I must point out some serious errors in the article “Yoga Goes to Goa” (Jan/Feb, 2001). Rolf’s explanation of the potential benefit of practicing the advanced series of ashtanga–which is to “further cleanse the body of toxins and to develop shthira baga, or ïdivine stamina/stability'”–was displaced and I found myself quoted “….I have now cleansed my body of all toxins, and it has given me divine stamina”! Rolf or I have never made such an unlikely claim. The information about the intermediate series (nadi shodhana) was missing entirely. Briefly put, this series purifies and balances the nadi and nervous systems. Lastly, my comment regarding the development of upper-body strength for women was a minor point in a conversation about experiencing, and hopefully balancing, the feminine and masculine polarities, within andwithout, on a daily basis during this practice. Please also note that Rolf’s surname is properly spelled Naujokat.
PM Can’t Call Himself Hindu?
I want to draw your attention to anarticle published recently on the internet by Pritish Nandy, excerpted below:
“President George W. Bush, in his inaugural address, made so many references to God, the Bible and Christianity that even the American media sat up and noticed it. No, no one was in the least embarrassed by it. But they noticed it and some of them pointed it out, quite approvingly, for in American politics such references to religion are not seen as anything wrong. A President who flaunts his faith is no zealot; nor is he a Christian fundamentalist. He is a good, decent, God-fearing man.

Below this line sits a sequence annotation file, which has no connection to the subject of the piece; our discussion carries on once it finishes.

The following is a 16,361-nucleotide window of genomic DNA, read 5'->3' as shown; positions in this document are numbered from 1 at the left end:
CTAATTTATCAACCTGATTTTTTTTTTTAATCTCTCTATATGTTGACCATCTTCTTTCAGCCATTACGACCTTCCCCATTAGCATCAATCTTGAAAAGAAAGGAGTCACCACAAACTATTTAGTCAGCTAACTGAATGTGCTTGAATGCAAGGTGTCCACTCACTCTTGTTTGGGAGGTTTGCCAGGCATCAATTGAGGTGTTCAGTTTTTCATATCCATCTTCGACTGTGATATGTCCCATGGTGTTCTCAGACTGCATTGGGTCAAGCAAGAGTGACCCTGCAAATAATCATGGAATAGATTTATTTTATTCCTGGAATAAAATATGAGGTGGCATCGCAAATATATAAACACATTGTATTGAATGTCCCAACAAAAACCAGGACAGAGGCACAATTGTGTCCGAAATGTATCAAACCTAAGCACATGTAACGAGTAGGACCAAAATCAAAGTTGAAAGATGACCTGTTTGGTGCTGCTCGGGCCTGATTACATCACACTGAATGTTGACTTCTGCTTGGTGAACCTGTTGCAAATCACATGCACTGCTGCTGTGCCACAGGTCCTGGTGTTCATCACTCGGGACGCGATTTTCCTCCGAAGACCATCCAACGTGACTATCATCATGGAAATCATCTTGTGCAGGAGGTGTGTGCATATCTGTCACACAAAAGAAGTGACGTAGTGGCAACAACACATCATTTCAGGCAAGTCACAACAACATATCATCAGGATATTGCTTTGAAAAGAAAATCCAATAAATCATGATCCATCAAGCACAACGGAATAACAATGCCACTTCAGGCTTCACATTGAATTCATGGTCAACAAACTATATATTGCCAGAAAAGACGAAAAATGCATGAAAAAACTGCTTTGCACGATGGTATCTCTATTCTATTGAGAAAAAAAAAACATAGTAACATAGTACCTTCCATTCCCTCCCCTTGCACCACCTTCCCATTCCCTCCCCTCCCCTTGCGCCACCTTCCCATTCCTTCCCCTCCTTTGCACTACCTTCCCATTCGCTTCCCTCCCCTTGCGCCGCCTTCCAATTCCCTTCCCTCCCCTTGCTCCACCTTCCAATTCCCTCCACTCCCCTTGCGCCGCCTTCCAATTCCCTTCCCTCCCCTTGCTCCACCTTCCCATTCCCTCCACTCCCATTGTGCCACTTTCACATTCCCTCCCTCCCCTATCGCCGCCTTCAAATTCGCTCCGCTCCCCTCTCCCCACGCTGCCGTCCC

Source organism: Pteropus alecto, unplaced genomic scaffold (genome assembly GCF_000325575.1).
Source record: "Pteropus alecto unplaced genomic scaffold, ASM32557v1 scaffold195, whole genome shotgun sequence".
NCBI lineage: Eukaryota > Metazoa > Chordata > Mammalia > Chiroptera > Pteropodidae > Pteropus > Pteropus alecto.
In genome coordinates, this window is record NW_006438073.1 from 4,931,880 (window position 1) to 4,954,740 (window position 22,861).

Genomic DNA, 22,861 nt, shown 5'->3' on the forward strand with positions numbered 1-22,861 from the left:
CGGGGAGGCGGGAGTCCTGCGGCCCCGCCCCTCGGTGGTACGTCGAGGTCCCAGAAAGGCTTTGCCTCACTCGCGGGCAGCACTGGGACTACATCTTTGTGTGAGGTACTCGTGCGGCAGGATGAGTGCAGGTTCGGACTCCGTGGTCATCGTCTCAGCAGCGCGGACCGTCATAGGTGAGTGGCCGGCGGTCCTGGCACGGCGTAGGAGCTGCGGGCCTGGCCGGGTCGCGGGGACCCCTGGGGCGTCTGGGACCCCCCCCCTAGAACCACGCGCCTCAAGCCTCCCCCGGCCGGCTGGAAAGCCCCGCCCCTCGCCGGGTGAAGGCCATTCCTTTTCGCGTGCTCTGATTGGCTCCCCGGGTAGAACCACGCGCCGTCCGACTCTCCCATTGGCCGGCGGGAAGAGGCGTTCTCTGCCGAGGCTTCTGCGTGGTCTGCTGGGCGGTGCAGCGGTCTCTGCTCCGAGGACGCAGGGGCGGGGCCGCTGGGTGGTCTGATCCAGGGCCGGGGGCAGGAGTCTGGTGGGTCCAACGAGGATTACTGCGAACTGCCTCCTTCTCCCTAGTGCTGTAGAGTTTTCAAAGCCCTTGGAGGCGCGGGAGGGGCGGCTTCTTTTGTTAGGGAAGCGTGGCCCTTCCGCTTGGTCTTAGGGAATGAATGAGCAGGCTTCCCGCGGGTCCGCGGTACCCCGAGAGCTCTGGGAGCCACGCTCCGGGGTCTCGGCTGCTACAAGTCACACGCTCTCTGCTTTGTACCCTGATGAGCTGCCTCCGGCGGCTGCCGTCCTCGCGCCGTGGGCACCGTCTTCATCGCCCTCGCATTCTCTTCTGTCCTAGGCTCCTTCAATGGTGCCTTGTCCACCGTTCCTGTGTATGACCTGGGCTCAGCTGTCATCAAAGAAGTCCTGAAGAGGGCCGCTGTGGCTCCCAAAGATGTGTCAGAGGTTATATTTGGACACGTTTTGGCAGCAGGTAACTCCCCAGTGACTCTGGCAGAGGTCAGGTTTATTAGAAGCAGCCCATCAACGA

Bush is not the first American President to be so openly Christian. Many before him have rooted for a good, strong Christian image. No one doubted their motives. No one disparaged them for doing so. Even when it won them votes, no one accused them of religious bigotry or political opportunism.
Compare all this to India. Think of what Prime Minister Atal Bihari Vajpayee goes through every time he mentions the dreaded H word. While many are ready to applaud him when he talks about fresh peace initiatives in Kashmir or making friends with Pakistan, the moment he says anything about being Hindu or defends the cause of Hindutva, he is promptly accused of revealing his true colors as a khaki knickerwallah [member of the RSS, India’s largest Hindu service organization, so called for their trademark khaki-colored shorts.] The very mention of his religious antecedents, however gently, raises the hackles of the Opposition and the media. Forget President Bush; if Vajpayee were to just talk about what being a Hindu means to him, he would be flagellated as a bigot who has emerged from the closet.
My question is: Why must we deny Prime Minister Vajpayee his right to be a Hindu? Bush does not become a fundamentalist when he refers to Christianity or the Bible. No one argues that he is anti-Muslim or anti-secular simply because he flaunts his faith in public. By the same argument, when Vajpayee speaks of Hindutva or the Ram temple, why should we brand him as a fundamentalist? He remains what he always was, a Hindu at heart, a secular leader in office.”